Using Evernote for Genealogy: The New Web Clipper

Evernote web clipper for Safari and Chrome new and improvedDo you use Evernote for Genealogy? Genealogists everywhere are singing its praises and it’s a regular feature here on Genealogy Gems. Well, Evernote just got a little better today.

Evernote has just released a new web clipper and it oozes with awesomeness. It works with Safari, and may be the catalyst for reluctant Windows users to finally say goodbye to Internet Explorer and make the commitment to Google’s Chrome web browser.

My favorite feature (so far) of Evernote’s new web clipper is easy to spot.  The Screenshot clipper that was once only available using the desktop app is now built right into the browser web clipper. You gotta love it!

 

evernote for genealogy web clipper screen shot

 

 

 

 

 

 

 

 

 

But it doesn’t stop there. Once you have clipped the desired web content, there are a load of new annotations you can add to highlight what’s important to you.

Watch the video to see it in action:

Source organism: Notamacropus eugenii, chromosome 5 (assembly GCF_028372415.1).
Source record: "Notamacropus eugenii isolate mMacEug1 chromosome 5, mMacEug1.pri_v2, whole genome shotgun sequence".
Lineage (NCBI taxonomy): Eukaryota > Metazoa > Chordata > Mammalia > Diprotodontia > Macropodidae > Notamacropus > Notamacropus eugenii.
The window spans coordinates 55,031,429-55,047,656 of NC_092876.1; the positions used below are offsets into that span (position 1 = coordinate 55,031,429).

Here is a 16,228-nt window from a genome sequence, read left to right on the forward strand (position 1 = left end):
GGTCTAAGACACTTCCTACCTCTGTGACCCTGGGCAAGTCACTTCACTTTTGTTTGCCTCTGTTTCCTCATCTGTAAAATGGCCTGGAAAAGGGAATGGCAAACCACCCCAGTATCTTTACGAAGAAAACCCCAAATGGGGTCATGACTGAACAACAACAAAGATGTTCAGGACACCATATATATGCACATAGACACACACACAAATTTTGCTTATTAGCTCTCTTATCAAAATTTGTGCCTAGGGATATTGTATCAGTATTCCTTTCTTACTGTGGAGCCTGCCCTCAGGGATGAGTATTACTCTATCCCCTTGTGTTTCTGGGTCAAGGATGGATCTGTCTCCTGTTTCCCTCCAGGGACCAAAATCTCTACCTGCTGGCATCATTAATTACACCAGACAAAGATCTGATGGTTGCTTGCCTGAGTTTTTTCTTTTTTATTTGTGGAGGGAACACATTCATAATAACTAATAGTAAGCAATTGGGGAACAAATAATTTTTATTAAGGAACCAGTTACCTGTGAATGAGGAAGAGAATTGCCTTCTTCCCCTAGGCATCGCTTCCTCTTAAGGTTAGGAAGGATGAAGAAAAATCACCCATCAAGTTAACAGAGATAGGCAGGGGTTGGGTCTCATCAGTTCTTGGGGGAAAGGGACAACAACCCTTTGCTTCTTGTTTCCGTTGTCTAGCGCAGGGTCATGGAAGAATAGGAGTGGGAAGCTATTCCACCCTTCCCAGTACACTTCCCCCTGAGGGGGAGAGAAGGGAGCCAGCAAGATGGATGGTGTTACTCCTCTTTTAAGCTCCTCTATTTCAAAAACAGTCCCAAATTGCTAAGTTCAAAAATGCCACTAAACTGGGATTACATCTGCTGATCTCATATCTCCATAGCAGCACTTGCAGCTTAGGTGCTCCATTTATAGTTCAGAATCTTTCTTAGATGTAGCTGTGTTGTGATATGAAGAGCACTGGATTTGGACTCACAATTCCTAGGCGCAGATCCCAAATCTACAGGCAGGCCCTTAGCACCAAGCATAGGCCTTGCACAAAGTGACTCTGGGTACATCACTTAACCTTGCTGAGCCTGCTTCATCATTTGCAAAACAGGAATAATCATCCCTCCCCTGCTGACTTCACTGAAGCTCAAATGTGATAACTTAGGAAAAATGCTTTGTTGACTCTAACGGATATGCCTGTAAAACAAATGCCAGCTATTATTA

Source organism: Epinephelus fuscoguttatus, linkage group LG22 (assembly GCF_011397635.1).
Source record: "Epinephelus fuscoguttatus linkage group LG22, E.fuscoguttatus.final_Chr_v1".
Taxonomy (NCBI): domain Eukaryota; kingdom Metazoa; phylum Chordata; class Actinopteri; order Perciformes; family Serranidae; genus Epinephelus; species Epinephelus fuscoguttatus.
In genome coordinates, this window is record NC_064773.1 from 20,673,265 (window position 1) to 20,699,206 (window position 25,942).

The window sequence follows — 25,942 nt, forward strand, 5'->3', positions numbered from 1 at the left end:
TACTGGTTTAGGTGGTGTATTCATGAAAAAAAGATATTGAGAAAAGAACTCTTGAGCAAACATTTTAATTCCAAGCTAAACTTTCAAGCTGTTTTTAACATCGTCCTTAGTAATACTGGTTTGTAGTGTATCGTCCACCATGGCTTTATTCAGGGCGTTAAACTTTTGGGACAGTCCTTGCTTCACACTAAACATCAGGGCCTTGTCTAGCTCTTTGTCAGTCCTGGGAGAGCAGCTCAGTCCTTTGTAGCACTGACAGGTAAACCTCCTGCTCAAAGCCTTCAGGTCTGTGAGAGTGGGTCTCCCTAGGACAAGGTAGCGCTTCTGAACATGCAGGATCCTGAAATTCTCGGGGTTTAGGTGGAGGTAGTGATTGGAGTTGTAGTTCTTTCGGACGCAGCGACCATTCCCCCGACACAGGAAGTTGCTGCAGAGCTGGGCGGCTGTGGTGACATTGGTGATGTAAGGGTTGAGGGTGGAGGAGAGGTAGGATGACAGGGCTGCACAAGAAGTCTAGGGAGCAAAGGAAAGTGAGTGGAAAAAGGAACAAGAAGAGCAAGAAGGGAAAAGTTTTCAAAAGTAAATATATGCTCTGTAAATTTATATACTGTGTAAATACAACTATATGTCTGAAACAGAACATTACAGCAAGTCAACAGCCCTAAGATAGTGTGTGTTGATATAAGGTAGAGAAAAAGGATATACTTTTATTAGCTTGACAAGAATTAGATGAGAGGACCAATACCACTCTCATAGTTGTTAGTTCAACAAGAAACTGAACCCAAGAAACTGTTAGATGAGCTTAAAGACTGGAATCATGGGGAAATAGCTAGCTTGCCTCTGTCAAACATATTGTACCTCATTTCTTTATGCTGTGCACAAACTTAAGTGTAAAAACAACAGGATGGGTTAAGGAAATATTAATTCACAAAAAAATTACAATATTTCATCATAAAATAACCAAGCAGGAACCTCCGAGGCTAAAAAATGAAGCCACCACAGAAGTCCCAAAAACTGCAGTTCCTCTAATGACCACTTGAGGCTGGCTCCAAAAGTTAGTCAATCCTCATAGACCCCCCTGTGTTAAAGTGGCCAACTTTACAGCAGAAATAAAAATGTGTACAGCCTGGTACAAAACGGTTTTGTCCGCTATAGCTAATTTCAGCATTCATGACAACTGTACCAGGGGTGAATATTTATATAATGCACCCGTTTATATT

Here are some key features:

  • The Evernote Web Clipper has been updated on Chrome, Opera, and Safari. You’ll need to restart your browser once it’s updated.
  • Clipping from Gmail, LinkedIn, YouTube and Amazon has been customized to allow you to clip only the parts of the page you want. It saves as a clean and clutter-free note. With Gmail, Web Clipper includes any email attachments.
  • You can share clips right from the new Web Clipper. You can even embellish clips with text and visual callouts.
  • You can assign clips to notebooks and tags right from the clip screen. The more clips you save, the better Evernote gets at predicting where you want it saved.

Click here to get the Web Clipper.
Ultimate Evernote Education abbreviated

Resources

How to Get Started in Evernote, and the Ultimate Evernote Education

How to Add Text to a Web Clipping in Evernote

Should Evernote be my Digital Archive?

www.geneaogygems.comWho do YOU know who wants to learn more about using Evernote for genealogy? Please share this post with them by email or through your favorite social media channels.

Tools to Highlight Your Great Genealogy Finds

Snagit and Skitch can help you highlight screenshots and other digital images you capture for genealogy. Here’s how!